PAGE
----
For junior resource companies which aren’t actually producing anything yet, larger movements in the share price are usually dictated by newsflow relating to the operational side of things, rather than by fluctuations in commodity prices. Jersey Oil and Gas (JOG) has gone through a period where not a lot has been happening drilling-wise, and as a result it has seen its share price bouncing around within a fairly tight range for this sort of stock...
Rockhopper Exploration (RKH) was one of the darlings of AIM back in 2010/11 and was a big hit with investors when it first discovered and appraised the Sealion field in the Falklands, but since then interest has waned.
I’m a big fan of Aston Martin cars and it is one of the most famous brands from the UK, but I can’t see myself rushing to buy shares when the IPO takes place in early October. More details on exactly how the floatation will be structured should become available when the car maker publishes a prospectus around September 20, but it is expected that it will be seeking a valuation of around £5 billion.
I’ve been bearish on Canadian Overseas Petroleum (COPL) for some time now, and recent developments have done nothing to make me change my stance on the company, particularly with regard to its operations in Nigeria.
These days it often seems to be the case that if you are interested in a new IPO, it is better to wait until that company has listed and the dust has settled, as often you will get a chance to buy in cheaper than those taking part in the initial fundraise. Block Energy (BLOE) looks to be one such outfit and the timing of its listing looks good, with the oil sector showing strength, plus there is plenty of potential from gas as well.
Given what is going on in the markets and world in general at the moment, it would seem silly not to have gold featuring somewhere in your portfolio.
Jersey Oil and Gas (JOG) hasn’t had much luck in the past, having managed to get a decent sized field into production it was subsequently hammered by the collapse in the oil price.
Cairn Energy (CNE) is one of a number of oil producers which look to be unloved by the market currently, but I would expect that to change in the future. In recent years the company has had impressive amounts of reserves on its book, but has now moved to the stage where it is producing from several of those fields, and with more to come in the near future.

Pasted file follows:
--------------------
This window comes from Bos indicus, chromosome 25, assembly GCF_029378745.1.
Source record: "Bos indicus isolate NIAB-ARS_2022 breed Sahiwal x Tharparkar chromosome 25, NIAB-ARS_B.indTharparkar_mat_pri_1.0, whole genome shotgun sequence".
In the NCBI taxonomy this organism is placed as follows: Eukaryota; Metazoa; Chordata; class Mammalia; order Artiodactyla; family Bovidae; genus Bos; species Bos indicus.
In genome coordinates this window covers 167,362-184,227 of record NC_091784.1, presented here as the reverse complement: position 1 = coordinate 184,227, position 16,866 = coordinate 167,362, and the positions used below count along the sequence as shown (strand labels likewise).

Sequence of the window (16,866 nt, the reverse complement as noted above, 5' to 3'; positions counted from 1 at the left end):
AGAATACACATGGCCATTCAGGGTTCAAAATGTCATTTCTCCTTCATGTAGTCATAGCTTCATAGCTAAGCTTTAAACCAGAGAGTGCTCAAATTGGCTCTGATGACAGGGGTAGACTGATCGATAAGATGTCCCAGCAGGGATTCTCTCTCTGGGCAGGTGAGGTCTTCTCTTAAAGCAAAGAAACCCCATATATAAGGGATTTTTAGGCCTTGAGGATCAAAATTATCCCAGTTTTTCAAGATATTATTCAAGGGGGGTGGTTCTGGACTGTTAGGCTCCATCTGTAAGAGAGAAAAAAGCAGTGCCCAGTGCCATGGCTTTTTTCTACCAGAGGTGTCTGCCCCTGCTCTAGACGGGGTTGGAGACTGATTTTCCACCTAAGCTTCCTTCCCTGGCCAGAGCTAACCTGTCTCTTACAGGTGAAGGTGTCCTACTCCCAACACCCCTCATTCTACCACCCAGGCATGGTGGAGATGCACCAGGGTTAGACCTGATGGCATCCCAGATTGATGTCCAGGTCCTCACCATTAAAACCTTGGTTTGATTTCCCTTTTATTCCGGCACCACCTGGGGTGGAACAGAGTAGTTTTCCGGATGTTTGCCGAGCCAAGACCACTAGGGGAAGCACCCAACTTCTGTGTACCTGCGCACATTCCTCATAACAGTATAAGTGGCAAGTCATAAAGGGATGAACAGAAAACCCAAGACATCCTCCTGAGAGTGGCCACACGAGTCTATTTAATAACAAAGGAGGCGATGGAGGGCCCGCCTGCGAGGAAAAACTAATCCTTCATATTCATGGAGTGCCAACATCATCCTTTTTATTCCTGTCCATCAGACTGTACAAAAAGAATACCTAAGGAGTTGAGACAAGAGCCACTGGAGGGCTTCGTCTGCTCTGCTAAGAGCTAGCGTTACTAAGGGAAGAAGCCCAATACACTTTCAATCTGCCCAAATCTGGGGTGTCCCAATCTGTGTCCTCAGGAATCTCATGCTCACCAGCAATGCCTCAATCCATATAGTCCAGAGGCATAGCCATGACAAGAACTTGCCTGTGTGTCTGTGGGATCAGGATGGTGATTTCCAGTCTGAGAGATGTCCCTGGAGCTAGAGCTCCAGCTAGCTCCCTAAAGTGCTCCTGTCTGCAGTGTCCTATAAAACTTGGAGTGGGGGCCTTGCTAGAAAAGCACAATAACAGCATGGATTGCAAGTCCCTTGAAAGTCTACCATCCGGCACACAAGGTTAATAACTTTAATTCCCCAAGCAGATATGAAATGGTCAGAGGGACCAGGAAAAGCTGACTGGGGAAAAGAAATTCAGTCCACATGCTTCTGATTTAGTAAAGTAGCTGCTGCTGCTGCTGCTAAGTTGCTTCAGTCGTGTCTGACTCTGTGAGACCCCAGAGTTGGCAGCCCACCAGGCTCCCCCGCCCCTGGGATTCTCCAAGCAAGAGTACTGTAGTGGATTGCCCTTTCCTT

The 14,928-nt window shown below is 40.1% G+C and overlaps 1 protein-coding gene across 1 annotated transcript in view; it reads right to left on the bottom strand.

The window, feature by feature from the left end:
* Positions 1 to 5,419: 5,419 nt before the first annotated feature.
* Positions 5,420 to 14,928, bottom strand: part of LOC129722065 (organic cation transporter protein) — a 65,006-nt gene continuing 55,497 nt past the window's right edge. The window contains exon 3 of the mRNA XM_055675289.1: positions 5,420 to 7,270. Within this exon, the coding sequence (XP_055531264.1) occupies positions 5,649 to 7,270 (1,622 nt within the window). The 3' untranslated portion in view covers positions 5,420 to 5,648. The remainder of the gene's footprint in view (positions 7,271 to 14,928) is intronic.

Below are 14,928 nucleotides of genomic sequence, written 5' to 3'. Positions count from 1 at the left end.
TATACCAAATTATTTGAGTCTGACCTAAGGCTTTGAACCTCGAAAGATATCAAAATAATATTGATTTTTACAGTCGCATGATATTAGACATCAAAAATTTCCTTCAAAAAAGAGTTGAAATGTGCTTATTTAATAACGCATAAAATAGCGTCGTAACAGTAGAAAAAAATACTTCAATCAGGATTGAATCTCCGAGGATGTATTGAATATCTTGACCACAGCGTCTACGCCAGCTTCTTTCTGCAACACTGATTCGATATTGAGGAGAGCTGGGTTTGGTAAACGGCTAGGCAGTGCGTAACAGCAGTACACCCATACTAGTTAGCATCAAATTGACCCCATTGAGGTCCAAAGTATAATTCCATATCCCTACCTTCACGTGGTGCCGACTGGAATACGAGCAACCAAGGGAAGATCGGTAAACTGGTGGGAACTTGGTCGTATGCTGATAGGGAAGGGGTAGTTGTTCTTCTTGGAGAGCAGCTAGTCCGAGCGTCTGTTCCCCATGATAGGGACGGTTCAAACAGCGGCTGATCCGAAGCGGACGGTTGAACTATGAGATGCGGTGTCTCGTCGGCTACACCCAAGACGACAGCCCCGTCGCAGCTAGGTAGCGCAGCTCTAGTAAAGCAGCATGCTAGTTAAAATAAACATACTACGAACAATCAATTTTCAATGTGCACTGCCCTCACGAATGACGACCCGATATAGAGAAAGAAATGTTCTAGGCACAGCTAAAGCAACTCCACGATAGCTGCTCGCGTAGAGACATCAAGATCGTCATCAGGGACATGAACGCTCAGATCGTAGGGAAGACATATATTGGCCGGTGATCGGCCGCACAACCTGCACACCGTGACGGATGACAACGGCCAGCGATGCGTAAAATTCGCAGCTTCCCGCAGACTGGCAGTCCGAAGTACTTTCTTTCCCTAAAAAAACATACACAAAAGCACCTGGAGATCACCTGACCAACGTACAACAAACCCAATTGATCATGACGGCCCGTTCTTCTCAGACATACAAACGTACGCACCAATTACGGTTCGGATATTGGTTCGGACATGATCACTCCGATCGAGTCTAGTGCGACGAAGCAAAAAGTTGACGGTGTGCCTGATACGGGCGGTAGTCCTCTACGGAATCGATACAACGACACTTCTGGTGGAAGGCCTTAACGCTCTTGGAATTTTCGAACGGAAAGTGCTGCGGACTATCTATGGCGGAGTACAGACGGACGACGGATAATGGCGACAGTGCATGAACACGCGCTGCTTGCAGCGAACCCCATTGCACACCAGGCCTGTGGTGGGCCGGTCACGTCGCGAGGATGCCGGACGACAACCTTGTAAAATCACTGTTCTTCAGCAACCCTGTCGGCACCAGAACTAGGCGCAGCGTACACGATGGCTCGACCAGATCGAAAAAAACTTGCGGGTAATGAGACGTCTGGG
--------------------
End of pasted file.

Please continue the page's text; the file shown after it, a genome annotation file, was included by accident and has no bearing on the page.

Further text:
The typical life cycle of a small mining company from initial discovery of a resource through to eventual production tends to feature lots of peaks and troughs along the way as various stages are reached.
Whilst many private investors go chasing rainbows and hoping for one of their oil and gas exploration plays to hit black gold, there are actually a number of AIM listed outfits which are already producing, yet don’t seem to be as popular as they are unlikely to generate large share price rises overnight.
Ophir Energy (OPHR) has made far slower progress than many could have imagined a few years back, but the oil and gas fields which attracted many in the first place are still there, and the chances of them being developed still look very good.
Copper has been showing some signs of weakness in the past week or so following an unstoppable rise from around $2/lb during the early part of 2016, and despite the pullback it is still trading much higher, at around $2.62/lb, as I write this piece.
On Plexus Holdings (POS) announcing the raising of $5 million of new equity in April, I questioned whether it was to fast track its entry into the Russian and other markets or to keep the lights on – see HERE. We now further have an answer – with the company announcing a conditional (including on 28th June General Meeting approval) gross £6 million placing including to “strengthen Plexus' balance sheet during the current down cycle”...